Liberia: GSM Companies Warned of Political Actions If They Refuse to Pay Money Owed Government

Monrovia — Representative Moses Acarous Gray (CDC- District #8 Montserrado County) has told GSM companies operating in Liberia to leave Liberia if they want to or "pay money they legally owe the Government of Liberia.

Addressing a news conference Thursday, the Montserrado County lawmaker declared that he would do everything politically and legally possible to make them pay.

Rep. Gray played down rumors and fears that if the government continues to press for their money from companies, they will pack up and leave Liberia, terming the move as a scare tactic imposed by the companies to institute measures to the detriment of the Liberian people.

Rep. Gray also threatened to lead a protest at the steps of the Orange GSM company in District #8 Montserrado County if it is established that they are funding people to protest against the government.

"If it is clearly established that these people are taking money and giving it to protesters, there will be a counter resistance force in District #8. We will protest, we will get permit to protest. It is a constitutional right. We don't want to reach that level so pay our money this is similar situation with petroleum companies on the road fund."

Rep. Gray also told reporters that the agreement between the Liberia Telecommunication Authority (LTA) and GSM companies was minutes on call and that never in the history of Liberia has there been unlimited calls. "The LTA and GSM companies agreed on floor charge since September and since then companies have collected the money but are refusing to pay to government its percentage. Their quest not to pay the surcharge is an exploitation that must be halted as the agreed to have started the payment since March. They had such agreement with the LTA and have faulted by running to the court while they daily collect revenues. It's on the extra revenue that the surcharge is on and not to put it on the Liberian people as being indicated by their propagandists."

The GSM companies recently requested a stay order on the government from proceeding with the matter but according to Gray the Justice-in-Chambers Jamesetta Howard-Wolokollie denied such request. "They have to pay the money. If they cannot, we have options, and one of those is to insist that the LTA revoke the order and I will use all the means. They cannot be collecting money and cannot pay the government."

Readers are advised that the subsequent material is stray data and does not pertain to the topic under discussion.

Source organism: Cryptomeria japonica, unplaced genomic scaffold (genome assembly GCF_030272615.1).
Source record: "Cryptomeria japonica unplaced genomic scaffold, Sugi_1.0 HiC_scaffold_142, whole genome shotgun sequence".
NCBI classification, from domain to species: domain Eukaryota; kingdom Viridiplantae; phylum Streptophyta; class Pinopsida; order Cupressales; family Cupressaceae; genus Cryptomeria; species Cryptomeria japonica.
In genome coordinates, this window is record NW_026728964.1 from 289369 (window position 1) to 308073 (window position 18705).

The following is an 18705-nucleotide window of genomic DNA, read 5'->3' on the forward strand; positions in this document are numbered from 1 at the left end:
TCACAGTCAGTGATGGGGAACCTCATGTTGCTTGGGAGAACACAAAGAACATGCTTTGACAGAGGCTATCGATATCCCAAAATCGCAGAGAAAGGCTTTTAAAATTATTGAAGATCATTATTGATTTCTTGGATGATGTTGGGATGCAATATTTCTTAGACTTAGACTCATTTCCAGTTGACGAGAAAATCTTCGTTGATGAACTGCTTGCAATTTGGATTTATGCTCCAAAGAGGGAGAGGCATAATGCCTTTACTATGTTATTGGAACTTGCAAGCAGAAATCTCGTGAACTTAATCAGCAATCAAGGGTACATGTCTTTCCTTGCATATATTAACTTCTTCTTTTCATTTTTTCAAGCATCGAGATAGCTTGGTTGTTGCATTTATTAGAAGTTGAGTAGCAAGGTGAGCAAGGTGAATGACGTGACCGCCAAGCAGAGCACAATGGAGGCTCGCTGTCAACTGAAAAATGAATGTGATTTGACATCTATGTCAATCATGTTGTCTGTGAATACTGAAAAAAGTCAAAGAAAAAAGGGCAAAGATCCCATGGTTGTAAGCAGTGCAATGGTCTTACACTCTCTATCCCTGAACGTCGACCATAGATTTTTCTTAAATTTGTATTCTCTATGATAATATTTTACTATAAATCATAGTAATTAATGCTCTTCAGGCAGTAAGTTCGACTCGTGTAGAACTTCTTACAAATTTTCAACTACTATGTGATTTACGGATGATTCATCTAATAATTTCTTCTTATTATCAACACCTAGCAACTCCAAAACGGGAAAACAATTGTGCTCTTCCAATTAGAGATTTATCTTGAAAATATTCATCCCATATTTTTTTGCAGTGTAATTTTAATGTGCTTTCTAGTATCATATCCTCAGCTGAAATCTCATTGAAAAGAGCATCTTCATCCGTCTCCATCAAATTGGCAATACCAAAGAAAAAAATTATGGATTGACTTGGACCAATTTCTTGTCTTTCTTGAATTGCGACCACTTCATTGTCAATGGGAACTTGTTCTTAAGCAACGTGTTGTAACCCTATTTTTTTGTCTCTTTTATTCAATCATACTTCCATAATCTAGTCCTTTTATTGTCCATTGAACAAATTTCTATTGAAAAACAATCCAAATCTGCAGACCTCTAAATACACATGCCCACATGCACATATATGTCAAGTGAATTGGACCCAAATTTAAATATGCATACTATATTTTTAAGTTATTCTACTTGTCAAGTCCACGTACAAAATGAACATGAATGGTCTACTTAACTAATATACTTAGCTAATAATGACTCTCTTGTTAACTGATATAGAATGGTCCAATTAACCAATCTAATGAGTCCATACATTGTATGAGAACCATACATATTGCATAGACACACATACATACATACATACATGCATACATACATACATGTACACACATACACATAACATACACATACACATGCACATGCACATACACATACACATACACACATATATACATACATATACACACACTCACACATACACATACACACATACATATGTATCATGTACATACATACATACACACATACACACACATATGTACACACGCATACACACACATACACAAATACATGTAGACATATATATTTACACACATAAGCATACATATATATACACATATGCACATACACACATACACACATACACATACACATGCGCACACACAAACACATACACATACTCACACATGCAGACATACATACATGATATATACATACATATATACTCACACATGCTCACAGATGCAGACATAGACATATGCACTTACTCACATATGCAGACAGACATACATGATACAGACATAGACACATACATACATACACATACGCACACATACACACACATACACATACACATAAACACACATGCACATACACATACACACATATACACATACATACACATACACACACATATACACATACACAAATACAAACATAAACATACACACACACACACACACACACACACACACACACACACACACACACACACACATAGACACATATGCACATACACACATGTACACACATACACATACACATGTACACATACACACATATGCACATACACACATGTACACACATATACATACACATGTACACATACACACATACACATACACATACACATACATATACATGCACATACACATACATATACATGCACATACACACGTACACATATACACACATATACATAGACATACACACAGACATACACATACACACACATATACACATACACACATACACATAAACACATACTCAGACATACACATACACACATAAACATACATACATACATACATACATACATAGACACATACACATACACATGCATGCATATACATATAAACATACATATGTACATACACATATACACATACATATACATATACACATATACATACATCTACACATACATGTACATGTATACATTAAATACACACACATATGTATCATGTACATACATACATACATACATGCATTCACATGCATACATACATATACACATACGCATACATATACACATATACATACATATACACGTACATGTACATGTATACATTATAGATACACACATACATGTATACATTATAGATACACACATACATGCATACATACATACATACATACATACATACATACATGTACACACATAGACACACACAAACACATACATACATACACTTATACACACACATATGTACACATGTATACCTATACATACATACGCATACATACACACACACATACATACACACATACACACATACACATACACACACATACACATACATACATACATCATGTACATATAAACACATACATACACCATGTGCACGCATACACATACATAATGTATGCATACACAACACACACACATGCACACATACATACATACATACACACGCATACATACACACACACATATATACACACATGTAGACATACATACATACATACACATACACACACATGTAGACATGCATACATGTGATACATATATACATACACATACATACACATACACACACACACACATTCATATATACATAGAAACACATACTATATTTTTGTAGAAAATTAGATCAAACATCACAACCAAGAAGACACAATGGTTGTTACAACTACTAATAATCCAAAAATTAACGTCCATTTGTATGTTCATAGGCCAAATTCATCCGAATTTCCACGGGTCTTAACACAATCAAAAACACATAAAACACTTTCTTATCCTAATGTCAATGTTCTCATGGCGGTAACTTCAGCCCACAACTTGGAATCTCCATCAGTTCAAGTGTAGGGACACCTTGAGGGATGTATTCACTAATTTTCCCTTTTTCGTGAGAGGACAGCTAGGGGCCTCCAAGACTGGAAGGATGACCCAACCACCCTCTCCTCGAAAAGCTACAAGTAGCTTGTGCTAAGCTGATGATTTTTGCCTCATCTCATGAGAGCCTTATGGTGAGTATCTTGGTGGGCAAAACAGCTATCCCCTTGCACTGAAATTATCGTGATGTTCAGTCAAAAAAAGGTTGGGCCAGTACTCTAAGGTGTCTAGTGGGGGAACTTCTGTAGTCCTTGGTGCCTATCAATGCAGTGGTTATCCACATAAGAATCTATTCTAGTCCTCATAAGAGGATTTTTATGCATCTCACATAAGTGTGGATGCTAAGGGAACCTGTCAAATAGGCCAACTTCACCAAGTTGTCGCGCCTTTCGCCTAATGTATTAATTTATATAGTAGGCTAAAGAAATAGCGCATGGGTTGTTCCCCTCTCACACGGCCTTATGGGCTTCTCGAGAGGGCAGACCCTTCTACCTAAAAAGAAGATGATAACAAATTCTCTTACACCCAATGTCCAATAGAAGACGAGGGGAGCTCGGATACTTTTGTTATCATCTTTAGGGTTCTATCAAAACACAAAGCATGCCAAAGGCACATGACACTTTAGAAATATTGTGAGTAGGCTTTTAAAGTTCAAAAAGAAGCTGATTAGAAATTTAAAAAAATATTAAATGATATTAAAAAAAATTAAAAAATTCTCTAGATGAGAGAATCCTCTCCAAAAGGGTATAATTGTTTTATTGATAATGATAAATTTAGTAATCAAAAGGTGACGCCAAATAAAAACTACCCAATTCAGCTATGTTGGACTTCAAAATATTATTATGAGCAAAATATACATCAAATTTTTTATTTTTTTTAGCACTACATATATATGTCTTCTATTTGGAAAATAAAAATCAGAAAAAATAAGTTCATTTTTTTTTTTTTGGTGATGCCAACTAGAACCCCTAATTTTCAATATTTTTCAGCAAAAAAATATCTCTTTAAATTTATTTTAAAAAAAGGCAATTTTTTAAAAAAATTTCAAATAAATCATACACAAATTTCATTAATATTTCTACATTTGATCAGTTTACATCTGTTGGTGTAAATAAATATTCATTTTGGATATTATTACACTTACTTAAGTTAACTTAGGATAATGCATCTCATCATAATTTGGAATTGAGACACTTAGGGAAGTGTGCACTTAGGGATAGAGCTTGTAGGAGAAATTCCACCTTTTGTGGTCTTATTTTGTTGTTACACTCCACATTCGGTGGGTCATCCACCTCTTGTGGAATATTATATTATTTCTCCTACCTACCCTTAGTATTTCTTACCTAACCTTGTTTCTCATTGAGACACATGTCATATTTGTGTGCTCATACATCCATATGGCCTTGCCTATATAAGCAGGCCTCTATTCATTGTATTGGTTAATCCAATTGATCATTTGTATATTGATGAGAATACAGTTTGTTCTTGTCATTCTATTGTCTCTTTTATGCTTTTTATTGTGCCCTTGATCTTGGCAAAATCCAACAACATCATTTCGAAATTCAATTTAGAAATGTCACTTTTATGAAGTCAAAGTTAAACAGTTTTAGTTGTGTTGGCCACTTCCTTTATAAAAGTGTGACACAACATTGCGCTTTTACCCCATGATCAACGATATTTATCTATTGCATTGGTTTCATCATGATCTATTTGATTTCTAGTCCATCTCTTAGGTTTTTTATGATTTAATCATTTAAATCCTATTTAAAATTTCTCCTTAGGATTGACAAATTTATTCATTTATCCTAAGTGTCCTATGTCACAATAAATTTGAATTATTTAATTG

The lawmaker also denied rumors that the government had earlier imposed new taxation on data during the COVID-19 period. "Besides that option; I will move to preach the gospel to my colleagues that what these people are doing here, they cannot do in other countries. So, I will craft a bill on self-regulation.

Said Rep. Gray: "Since September they been collecting that money, now when it's time to pay, they don't want to. Despite the agreement with government, they ran to court and the Justice-in-Chamber has denied a prohibition; so, the matter is before the full bench of the Supreme Court."

The surcharge is a government revenue generated from the telecommunications sector and which was recently implemented to replace the 5 percent tax.

Although Justice Wolokollie did not prescribe any punishment against the LTA for disrespecting the court, while the case is pending, the LTA attempted to institute the surcharges fees' collection against Orange-Liberia. But Justice Wolokollie mandated the LTA to immediately stop its enforcement of the surcharge fees pending the hearing of the Orange-Liberia contention against then Judge Scheaplor R. Dunbar of the Civil Law Court 'B' ruling.

Judge Dunbar by then ruled that: "The petition for judicial review is denied and dismissed, and the resistance is sustained. The stay order of April 15, 2019 is lifted. LTA may proceed to enforce and implement the order and costs ruled against Orange-Liberia."

Dunbar also explained that the LTA's order was promulgated in conformity with the Telecommunication Act of 2007 and that the said order does not violate any provision of the Revenue Code.

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